## Physics: Principles with Applications (7th Edition)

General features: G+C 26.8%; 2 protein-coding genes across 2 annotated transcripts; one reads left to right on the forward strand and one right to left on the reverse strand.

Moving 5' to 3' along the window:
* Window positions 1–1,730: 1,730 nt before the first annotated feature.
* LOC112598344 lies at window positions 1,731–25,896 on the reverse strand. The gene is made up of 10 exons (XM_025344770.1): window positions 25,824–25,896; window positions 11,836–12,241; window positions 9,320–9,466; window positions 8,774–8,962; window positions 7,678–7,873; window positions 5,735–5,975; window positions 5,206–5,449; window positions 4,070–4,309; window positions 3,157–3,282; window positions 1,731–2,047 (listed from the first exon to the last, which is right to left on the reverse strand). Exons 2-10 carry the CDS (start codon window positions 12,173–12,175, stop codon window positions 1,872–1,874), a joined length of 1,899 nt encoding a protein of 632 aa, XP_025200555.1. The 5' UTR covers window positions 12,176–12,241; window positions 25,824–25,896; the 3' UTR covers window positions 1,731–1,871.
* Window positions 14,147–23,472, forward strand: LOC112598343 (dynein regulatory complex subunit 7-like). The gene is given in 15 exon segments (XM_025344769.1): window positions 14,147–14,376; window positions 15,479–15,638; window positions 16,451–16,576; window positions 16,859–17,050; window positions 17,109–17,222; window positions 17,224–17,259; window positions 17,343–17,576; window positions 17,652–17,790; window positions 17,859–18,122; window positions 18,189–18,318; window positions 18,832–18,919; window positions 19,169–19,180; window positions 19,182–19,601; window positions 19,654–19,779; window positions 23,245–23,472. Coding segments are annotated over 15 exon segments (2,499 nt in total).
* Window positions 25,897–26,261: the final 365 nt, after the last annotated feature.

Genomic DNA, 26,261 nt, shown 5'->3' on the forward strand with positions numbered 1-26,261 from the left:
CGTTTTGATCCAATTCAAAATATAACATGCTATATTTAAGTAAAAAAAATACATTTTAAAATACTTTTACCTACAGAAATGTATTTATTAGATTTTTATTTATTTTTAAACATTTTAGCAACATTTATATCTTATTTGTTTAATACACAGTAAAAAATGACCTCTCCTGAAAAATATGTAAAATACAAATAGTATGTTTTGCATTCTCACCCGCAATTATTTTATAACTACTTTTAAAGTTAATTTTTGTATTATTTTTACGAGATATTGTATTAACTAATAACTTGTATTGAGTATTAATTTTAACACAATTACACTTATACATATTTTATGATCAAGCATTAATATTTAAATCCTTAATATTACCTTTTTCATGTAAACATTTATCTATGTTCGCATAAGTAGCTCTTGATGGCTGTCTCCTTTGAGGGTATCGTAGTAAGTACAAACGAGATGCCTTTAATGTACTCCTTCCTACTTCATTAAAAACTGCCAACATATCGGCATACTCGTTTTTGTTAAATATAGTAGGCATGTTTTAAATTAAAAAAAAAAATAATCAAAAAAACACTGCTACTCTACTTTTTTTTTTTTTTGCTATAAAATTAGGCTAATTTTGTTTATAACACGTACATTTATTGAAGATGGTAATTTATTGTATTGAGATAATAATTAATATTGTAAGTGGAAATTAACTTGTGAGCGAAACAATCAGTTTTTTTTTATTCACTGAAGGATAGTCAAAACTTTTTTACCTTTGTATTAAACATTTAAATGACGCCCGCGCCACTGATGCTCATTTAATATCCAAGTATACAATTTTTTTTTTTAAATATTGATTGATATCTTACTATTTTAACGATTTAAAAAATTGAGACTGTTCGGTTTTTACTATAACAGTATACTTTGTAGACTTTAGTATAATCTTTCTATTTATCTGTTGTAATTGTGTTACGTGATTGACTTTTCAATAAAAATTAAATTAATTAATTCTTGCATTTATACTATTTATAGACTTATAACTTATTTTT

When light travels from a fast medium (low index of refraction n) to a medium where it slows down (relatively higher index of refraction), it bends toward the normal. The opposite happens when it travels from a high-n slow material to a lower-index fast material: it bends away from the normal. Call the materials, from left to right, A, B, and C. The light ray passes from material A to material B and bends toward the normal. This means that $n_{A} \lt n_{B}$. The light ray then goes from B to C, and bends away from the normal. This means that $n_{C} \lt n_{B}$. We notice that it bends, but not so far that the ray ends up parallel to the original ray. Therefore $n_{A} \lt n_{C}$; Light travels faster in A than in C. If light traveled faster in C than in A, the ray would have bent even farther away from the normal.